Spinal Meningitis Got You Down

So, many of you know, I adore Sue. She writes some of the most moving pieces on motherhood – and some of the funniest. I enjoy visiting her blog. It brings peace and wisdom. She also endorses Waldorf schools which I am slowly but surely finding myself a big proponent of. Mostly because I can’t wait to teach Alex to knit.

Many of you also may know that David was hospitalized this weekend with viral meningitis. When he woke up clutching his head, I thought he was being a total fugazi. It was…unpleasant to say the least. I’ll explain the hospital stay later but to answer the most important question you have, yes, I am still planning on having 50 people over for Alex’s first birthday on Saturday.

I may have some as yet undiagnosed form of mental illness which causes me to torture myself. We’re not sure. But the party, she is on. Really, I must be sick.

Or rather, I have great friends like Sue. Friends who jump on a grenade and offer to guest post. It’s pretty stunning that people keep offering to help me lately. I’m really, really blessed to know all of you.

So, while I clean up my life and my house for this party, please read about Sue’s husband’s encounter with the evil known as meningitis.
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When a rather burly looking man comes into the emergency room with a headache so bad that he curls himself into the fetal position on the floor under the chairs in the waiting room, doctors take it seriously.

A few years ago, just before Nora turned one, my husband Ben had a magnificient headache. No amount of ibuprofen or darkness could touch it. He suffered for a few days, and finally consented to be taken to the ER. There he received various tests to make sure he did not have a brain tumor or blood vessel about to explode. I can’t remember all the tests, but I certainly remember the spinal tap.

I am not sqeamish. The sight of blood doesn’t bother me. I used to watch surgery shows for entertainment. So, I was enlisted to help hold Ben still during the procedure. But’s it’s different watching a a medical procedure being performed on someone you love. I had a clear view as the doctor placed a shunt in his spine and collected the clear fluid from his spine. It was like watching life being drained from his body. I nearly passed out.

Like David, Ben was diagnosed with viral meningitis. Which is actually something to be grateful for, as the bacterial kind can cause lasting damage or even death. It also meant he didn’t have a tumor, so I could stop worrying if we had enough life insurance.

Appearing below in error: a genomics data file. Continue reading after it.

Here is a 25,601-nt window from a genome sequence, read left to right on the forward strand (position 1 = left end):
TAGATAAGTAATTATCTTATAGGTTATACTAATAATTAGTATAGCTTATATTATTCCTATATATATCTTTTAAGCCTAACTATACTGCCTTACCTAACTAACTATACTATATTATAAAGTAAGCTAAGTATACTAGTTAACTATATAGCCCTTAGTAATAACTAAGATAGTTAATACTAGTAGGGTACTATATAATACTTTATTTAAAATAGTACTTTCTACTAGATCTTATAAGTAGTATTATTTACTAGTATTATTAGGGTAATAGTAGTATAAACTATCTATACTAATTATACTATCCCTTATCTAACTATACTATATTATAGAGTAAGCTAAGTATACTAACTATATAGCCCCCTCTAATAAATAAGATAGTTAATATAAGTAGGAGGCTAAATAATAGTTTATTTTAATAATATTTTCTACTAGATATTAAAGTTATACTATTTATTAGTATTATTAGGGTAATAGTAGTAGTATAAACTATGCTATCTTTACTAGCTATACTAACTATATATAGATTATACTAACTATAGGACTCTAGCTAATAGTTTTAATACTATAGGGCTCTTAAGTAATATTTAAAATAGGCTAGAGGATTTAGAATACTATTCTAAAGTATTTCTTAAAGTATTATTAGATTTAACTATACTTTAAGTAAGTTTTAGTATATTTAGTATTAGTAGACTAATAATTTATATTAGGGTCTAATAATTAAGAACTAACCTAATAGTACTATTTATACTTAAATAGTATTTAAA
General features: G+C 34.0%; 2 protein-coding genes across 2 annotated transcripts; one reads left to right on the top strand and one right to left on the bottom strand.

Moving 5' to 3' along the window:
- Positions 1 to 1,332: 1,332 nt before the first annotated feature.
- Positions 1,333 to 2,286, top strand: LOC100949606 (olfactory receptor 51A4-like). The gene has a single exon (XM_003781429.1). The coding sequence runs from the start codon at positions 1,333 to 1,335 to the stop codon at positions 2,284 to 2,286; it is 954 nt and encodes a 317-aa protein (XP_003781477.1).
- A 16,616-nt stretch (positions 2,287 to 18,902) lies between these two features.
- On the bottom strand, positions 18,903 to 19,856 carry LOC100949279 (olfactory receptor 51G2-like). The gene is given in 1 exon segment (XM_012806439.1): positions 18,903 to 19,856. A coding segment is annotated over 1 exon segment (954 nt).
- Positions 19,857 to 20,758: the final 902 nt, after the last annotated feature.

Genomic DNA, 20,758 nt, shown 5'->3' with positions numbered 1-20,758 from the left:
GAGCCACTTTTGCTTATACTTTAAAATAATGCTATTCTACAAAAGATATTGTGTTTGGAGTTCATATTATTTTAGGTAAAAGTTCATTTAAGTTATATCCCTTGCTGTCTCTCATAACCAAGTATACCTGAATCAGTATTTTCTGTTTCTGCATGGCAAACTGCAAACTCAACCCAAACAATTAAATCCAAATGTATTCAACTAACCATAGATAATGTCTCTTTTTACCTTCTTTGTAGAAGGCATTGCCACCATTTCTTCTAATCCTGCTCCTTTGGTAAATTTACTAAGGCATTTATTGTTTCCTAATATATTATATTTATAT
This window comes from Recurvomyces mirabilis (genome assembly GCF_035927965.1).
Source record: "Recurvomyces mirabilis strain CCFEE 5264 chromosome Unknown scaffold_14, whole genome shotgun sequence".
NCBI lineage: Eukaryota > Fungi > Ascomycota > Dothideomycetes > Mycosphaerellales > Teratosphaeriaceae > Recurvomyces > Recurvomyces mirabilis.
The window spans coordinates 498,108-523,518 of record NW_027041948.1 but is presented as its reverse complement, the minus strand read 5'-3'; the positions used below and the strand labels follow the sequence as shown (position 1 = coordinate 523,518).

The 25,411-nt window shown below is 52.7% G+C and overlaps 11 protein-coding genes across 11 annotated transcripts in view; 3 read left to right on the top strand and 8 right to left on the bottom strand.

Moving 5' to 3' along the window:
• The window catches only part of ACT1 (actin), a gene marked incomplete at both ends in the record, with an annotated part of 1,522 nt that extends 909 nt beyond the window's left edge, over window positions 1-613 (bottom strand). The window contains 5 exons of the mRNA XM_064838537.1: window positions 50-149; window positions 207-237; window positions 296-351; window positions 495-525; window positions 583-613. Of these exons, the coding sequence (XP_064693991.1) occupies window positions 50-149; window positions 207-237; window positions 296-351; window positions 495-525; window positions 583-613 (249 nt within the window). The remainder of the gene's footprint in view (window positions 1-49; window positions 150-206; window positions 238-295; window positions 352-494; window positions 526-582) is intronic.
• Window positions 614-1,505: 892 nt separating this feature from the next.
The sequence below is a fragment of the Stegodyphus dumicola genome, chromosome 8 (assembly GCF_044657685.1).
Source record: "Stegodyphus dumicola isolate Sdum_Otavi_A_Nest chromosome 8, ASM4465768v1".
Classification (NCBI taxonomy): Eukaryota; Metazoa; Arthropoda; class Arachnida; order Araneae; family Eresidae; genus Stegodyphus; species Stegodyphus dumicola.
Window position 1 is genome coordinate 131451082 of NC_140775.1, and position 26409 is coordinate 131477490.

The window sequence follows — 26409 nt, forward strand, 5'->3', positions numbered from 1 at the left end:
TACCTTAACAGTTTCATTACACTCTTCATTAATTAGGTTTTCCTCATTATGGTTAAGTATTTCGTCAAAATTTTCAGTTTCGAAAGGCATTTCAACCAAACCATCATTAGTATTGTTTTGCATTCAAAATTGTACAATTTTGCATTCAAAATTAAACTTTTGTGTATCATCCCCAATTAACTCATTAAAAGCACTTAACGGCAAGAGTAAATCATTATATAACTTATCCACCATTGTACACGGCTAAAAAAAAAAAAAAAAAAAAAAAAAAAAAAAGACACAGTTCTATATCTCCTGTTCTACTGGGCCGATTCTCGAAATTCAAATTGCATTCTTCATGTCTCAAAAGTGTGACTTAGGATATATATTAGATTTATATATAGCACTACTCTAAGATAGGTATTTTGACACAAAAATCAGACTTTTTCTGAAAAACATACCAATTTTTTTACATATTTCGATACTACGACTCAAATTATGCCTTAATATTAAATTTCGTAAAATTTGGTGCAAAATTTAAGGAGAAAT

Unlike David, Ben was sent home instead of being hospitalized. Along with prescribing some serious narcotics, his doctor recommended drinking lots of caffeine. Meningitis is the inflammation of the membranes covering the spine and brain. Caffeine swells the blood vessels, allowing more room for the inflammation and thus decreasing the pain. It may be the only disease where doctors advocate the consumption of Red Bull.

After getting the diagnosis, a song kept running through my head. It’s by a band called Ween. Ween is a band you outgrow pretty much as soon as you stop using recreational drugs. But, back in our early twenties, Ben and I used to listen to quite a bit of Ween. Ahem.

They have a song called “Spinal Meningitis (Got Me Down).” It features the leader singer using a child’s voice to ask questions about being sick with meningitis. The refrain goes like this:

Smile on mighty Jesus
Spinal meningitis got me down

I told you — it’s not a song for grown-ups with kids! You have to be twenty and think you’re immortal to find it amusing. Nonetheless, I could not get this stupid song out of my head for a month. I’m sure it was running through Ben’s as well.

The pain from a meningitis headache is incapaciting. Ben basically moved upstairs to our guest room, the quietest room in the house, for three weeks. He took his pain killers and avoided light and did little else. He was miserable.

One day, to stave off boredom, he took a series of photographs to document his ailment. A bunch of medicine bottles on a bedside table. The view out of the bedroom window. A half eaten slice of deep dish pizza. Ben looking in the mirror in his bathrobe. Nora and I getting out of the car at the end of the day.

Being the workaholic that he is, he stayed home only a week, though it took him over a month to fully recuperate.

In the meantime, I was practically a single parent. Working, managing a little one and caring for a house. Just as KLZ will be doing.

Let us keep KLZ and her family in our thoughts for the next several weeks. Spinal meningitis has them down. And that damn song is running through my head again.